It is a mortgage with a variable interest rate that is a set amount below the lender's standard variable rate (SVR).

The interest rate on your mortgage will rise and fall by the same amount as changes to the lender's SVR.

The interest rate is usually lower than the SVR by one or two percent, and this amount is called the discount.

For example, if your mortgage offers a 1.5% discount and the SVR is currently 5%, your interest rate will be 3.5%.

  • If your lender's SVR goes up to 6%, your new interest rate will be 4.5% and your repayments will increase.

  • If your lender's SVR goes down to 4%, your new interest rate will be 2.5% and your repayments will reduce.

What is the SVR?

Each mortgage lender has a standard variable rate, which is the interest rate they give you once an introductory deal ends.

They can change their SVR whenever they want to, and it will often move up or down when the Bank of England base rate changes.

How long do discounts last?

Your discounted interest rate only lasts for a set period of time, usually one, two or three years.

Some discount rates last longer, and a few lifetime discounts are guaranteed for up to 25 years.

There is usually a fee for switching mortgage deals during the discount term. After the term ends, you will usually be put on the lender's SVR or you can move to a new mortgage deal.

What other types of interest rate can you get?

  • Fixed rates offer an interest rate that will not change during its initial term

  • Tracker rates offer an interest rate for a set time that will go up or down whenever a financial indicator like the Bank of England base rate changes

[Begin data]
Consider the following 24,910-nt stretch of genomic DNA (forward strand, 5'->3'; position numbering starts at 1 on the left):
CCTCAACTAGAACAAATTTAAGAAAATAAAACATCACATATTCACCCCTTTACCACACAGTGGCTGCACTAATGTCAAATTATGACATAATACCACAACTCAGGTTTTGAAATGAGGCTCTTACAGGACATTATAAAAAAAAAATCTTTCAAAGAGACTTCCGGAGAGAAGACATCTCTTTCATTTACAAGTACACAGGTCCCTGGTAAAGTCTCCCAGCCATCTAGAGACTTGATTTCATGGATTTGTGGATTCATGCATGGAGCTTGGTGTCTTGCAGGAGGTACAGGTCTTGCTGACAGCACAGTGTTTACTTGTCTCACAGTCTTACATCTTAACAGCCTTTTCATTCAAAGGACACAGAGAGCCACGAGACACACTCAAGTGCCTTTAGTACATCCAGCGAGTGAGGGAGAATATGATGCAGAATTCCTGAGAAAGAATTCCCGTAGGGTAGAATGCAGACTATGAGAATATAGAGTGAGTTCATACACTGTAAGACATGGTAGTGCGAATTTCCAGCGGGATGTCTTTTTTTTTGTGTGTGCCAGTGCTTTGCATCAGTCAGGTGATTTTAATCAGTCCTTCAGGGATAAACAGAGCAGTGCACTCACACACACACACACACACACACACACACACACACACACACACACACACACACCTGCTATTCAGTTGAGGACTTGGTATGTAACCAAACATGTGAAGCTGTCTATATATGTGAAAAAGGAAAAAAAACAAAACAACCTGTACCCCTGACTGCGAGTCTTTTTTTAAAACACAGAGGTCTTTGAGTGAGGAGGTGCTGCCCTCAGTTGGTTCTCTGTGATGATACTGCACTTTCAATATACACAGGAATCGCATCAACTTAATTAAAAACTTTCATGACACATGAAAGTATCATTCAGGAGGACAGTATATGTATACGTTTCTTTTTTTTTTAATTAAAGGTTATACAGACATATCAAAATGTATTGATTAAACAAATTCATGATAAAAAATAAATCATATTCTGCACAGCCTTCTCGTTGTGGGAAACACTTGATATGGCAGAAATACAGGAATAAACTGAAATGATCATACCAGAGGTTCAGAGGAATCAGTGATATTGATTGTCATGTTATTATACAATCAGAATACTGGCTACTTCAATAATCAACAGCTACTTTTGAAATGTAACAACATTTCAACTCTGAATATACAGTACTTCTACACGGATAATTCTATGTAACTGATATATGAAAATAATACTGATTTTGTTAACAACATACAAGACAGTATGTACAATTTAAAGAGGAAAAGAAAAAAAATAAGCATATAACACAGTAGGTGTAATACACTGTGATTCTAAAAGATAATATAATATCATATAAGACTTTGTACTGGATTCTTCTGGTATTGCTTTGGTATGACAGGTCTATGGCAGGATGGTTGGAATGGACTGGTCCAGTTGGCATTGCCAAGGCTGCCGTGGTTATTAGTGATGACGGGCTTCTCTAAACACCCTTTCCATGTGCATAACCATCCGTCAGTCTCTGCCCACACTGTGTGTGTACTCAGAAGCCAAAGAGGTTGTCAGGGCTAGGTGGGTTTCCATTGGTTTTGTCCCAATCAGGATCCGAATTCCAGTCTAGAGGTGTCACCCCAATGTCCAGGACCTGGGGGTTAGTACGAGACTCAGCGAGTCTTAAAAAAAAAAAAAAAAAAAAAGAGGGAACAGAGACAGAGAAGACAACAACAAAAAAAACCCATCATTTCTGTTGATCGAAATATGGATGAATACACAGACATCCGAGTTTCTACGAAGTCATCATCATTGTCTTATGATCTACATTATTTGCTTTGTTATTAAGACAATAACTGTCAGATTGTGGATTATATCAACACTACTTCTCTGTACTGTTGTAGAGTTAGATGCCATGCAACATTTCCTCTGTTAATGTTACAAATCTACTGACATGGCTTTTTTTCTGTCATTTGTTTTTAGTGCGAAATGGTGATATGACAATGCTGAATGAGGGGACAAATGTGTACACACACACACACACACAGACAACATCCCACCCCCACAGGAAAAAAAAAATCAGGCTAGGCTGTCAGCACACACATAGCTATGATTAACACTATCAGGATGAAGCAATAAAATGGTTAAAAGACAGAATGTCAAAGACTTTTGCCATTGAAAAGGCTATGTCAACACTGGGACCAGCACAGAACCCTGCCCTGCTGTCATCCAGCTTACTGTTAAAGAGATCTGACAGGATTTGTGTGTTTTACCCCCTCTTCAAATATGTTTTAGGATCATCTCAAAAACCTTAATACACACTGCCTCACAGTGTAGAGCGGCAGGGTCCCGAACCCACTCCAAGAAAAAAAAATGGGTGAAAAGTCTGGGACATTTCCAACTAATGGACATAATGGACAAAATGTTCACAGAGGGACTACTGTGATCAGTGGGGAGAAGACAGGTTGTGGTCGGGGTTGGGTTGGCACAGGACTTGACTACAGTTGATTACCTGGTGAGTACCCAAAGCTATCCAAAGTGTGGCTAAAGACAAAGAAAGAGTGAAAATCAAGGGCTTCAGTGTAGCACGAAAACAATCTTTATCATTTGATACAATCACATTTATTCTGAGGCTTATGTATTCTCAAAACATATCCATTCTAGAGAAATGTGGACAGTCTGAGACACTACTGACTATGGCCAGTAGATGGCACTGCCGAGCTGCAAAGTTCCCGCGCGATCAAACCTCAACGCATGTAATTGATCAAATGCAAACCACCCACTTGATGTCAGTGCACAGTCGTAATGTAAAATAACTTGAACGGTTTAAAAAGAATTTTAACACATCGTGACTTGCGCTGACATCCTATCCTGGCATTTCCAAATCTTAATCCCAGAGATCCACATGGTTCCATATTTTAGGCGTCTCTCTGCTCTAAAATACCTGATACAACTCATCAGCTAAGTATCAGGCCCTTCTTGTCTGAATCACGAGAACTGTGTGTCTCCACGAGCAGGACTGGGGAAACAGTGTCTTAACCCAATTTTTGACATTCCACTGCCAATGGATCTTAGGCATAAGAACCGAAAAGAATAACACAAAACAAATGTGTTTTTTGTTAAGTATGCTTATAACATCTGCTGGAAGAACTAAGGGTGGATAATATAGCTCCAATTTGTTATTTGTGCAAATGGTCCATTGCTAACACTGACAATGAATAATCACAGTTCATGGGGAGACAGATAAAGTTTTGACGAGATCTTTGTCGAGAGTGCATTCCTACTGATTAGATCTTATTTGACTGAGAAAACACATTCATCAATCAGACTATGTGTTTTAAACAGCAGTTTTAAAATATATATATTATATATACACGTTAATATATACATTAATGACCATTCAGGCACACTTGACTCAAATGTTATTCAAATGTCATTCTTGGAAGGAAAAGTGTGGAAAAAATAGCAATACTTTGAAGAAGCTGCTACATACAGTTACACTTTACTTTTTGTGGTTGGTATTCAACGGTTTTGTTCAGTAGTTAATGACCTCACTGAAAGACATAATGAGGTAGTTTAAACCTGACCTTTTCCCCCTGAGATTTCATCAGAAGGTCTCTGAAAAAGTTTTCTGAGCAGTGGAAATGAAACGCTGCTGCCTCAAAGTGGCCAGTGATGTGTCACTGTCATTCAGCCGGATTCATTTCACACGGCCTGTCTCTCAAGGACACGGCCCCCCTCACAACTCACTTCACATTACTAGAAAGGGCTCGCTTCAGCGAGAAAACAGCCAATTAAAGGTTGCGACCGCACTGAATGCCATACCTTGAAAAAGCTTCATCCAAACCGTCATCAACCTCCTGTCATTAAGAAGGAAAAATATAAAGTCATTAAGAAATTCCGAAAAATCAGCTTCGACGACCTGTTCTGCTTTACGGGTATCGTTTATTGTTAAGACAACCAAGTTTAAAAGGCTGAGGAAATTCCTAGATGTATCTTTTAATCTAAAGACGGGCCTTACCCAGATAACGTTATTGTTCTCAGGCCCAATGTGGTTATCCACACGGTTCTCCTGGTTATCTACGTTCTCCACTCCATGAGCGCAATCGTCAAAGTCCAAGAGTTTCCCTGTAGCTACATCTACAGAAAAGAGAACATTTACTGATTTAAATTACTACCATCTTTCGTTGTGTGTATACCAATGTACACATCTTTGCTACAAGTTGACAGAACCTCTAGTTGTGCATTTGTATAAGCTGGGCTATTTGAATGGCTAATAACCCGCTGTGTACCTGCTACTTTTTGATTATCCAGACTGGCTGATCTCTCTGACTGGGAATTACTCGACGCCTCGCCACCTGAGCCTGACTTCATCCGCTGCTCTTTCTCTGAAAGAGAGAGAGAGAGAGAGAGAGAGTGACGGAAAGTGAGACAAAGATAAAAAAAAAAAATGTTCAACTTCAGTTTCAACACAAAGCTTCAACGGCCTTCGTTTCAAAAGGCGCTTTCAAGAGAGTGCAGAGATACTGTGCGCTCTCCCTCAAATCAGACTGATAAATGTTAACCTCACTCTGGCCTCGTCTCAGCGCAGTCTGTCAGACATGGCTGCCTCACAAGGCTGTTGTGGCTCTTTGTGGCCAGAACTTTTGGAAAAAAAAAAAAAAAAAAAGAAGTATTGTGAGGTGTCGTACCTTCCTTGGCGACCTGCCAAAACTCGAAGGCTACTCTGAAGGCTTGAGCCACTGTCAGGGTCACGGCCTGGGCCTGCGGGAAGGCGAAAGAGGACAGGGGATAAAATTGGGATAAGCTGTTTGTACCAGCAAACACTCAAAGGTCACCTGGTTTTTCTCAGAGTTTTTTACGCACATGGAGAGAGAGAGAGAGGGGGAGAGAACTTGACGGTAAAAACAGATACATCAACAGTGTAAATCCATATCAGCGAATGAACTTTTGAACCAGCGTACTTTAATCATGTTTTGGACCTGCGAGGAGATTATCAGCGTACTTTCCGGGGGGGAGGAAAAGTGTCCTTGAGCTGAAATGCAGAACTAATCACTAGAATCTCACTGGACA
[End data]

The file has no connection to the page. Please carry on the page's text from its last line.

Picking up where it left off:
• Variable rates can change whenever the lender decides to put them up or down

  • Capped rates can be variable, discount or tracker mortgages, and they come with a guarantee that the interest will not rise above a certain rate

Choose the right mortgage

Our comparison above includes every discount rate mortgage available in the UK.

As well as finding a deal with a low initial interest rate, make sure you could still afford your repayments if they increase because discount interest rates can go up at any time.

If you prefer the security of paying the same amount every month, consider a fixed rate mortgage instead.

Read our guide to help you choose the best mortgage before you decide.

Discount rate mortgages FAQs

Q

What happens when the discount ends?

A

You will automatically be moved to the lender's standard variable rate, which is likely to be higher, meaning you will pay more each month.

Q

How low can my rate fall?

A

Most discount mortgages give a minimum rate in the terms and conditions. Your interest rate cannot go below this "floor" rate, even if the SVR falls again.

Q

Can I pay off my mortgage before the term ends?

A

Yes, but many lenders charge you for this. Discount mortgages usually charge you if you repay or switch them before the discount period ends.

Q

Will applying for a mortgage affect my credit rating?

A

Yes, every application for credit you make appears on your credit record, so avoid applying for too many. Here is how your credit history works.

Q

Can first time buyers get a discount mortgage?

A

Yes, some discount mortgages are available if you are buying your first ever home.